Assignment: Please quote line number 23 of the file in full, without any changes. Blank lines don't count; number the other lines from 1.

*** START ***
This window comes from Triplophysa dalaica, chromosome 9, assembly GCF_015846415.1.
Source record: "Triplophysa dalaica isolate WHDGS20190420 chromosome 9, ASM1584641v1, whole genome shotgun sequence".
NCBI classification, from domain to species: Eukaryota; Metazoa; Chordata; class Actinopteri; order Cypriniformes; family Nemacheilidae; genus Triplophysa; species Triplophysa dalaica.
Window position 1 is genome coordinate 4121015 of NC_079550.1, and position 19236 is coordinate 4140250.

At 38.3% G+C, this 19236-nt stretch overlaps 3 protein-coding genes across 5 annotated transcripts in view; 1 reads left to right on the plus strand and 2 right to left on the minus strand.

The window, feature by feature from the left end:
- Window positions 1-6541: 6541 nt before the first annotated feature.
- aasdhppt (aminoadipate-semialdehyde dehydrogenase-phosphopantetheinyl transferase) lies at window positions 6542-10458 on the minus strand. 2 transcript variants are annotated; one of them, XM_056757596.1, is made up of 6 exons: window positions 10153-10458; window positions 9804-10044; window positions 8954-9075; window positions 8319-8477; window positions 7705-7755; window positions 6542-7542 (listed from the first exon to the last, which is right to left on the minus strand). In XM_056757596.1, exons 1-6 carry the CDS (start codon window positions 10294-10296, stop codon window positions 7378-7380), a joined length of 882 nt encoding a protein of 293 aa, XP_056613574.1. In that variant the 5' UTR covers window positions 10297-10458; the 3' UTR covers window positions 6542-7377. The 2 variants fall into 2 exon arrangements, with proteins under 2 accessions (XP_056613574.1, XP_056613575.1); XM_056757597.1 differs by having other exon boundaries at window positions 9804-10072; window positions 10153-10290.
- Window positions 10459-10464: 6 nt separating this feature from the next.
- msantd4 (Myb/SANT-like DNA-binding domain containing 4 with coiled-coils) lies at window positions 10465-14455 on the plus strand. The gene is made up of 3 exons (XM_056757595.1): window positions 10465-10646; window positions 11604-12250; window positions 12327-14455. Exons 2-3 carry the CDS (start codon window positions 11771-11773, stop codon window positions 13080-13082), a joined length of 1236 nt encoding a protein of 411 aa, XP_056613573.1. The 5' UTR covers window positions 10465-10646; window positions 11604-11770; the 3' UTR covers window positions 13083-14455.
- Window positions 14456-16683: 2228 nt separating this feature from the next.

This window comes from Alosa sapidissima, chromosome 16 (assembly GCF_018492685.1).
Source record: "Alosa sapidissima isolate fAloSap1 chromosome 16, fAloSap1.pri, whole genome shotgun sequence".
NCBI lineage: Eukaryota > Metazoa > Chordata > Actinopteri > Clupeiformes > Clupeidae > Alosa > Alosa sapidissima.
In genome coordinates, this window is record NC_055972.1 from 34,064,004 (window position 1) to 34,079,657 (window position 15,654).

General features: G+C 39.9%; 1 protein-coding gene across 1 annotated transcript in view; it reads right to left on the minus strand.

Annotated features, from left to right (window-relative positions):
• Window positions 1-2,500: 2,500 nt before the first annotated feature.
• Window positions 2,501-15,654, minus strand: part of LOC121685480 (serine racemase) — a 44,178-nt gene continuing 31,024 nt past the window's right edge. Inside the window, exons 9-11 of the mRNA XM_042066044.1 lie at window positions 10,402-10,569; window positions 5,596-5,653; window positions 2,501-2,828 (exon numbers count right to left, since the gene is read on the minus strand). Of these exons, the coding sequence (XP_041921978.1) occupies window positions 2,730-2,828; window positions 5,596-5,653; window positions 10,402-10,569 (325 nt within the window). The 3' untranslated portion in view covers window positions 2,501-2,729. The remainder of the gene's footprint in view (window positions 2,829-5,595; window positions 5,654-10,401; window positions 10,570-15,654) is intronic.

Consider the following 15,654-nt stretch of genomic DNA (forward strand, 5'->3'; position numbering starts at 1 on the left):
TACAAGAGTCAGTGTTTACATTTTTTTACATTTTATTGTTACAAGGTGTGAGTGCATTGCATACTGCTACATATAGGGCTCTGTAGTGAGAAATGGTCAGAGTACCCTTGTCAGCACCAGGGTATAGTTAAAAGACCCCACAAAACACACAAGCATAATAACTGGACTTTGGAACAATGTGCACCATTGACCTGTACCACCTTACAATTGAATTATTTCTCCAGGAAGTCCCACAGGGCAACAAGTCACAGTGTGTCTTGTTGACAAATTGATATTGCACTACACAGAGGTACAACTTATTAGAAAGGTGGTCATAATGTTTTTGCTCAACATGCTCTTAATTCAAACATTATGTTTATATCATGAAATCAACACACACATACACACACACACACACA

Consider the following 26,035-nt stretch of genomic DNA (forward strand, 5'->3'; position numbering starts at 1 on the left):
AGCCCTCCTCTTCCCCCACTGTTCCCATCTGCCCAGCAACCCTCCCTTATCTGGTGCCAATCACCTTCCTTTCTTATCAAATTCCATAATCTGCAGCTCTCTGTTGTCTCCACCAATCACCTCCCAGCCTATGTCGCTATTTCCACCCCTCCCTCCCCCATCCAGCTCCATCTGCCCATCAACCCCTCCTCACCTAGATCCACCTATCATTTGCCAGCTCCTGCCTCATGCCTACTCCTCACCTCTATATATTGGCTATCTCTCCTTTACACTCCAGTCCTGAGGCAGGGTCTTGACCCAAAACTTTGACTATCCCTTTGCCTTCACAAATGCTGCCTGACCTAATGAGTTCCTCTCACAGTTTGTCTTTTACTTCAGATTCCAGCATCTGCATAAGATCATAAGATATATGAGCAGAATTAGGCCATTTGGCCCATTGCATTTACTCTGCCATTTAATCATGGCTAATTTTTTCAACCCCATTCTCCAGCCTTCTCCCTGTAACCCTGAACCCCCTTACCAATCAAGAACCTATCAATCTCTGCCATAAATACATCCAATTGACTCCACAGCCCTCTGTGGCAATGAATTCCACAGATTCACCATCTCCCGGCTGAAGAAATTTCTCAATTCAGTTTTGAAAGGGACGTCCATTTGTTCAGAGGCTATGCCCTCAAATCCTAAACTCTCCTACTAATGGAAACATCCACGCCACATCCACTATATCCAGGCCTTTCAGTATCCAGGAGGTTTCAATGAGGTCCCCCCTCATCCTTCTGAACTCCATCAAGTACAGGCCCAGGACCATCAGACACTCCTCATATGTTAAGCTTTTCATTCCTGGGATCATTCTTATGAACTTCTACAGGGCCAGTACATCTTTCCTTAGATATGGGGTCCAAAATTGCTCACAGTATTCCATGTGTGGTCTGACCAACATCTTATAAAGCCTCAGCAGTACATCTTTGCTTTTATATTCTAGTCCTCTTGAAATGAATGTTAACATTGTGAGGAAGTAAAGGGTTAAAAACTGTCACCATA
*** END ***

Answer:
AGCCCTCCTCTTCCCCCACTGTTCCCATCTGCCCAGCAACCCTCCCTTATCTGGTGCCAATCACCTTCCTTTCTTATCAAATTCCATAATCTGCAGCTCTCTGTTGTCTCCACCAATCACCTCCCAGCCTATGTCGCTATTTCCACCCCTCCCTCCCCCATCCAGCTCCATCTGCCCATCAACCCCTCCTCACCTAGATCCACCTATCATTTGCCAGCTCCTGCCTCATGCCTACTCCTCACCTCTATATATTGGCTATCTCTCCTTTACACTCCAGTCCTGAGGCAGGGTCTTGACCCAAAACTTTGACTATCCCTTTGCCTTCACAAATGCTGCCTGACCTAATGAGTTCCTCTCACAGTTTGTCTTTTACTTCAGATTCCAGCATCTGCATAAGATCATAAGATATATGAGCAGAATTAGGCCATTTGGCCCATTGCATTTACTCTGCCATTTAATCATGGCTAATTTTTTCAACCCCATTCTCCAGCCTTCTCCCTGTAACCCTGAACCCCCTTACCAATCAAGAACCTATCAATCTCTGCCATAAATACATCCAATTGACTCCACAGCCCTCTGTGGCAATGAATTCCACAGATTCACCATCTCCCGGCTGAAGAAATTTCTCAATTCAGTTTTGAAAGGGACGTCCATTTGTTCAGAGGCTATGCCCTCAAATCCTAAACTCTCCTACTAATGGAAACATCCACGCCACATCCACTATATCCAGGCCTTTCAGTATCCAGGAGGTTTCAATGAGGTCCCCCCTCATCCTTCTGAACTCCATCAAGTACAGGCCCAGGACCATCAGACACTCCTCATATGTTAAGCTTTTCATTCCTGGGATCATTCTTATGAACTTCTACAGGGCCAGTACATCTTTCCTTAGATATGGGGTCCAAAATTGCTCACAGTATTCCATGTGTGGTCTGACCAACATCTTATAAAGCCTCAGCAGTACATCTTTGCTTTTATATTCTAGTCCTCTTGAAATGAATGTTAACATTGTGAGGAAGTAAAGGGTTAAAAACTGTCACCATA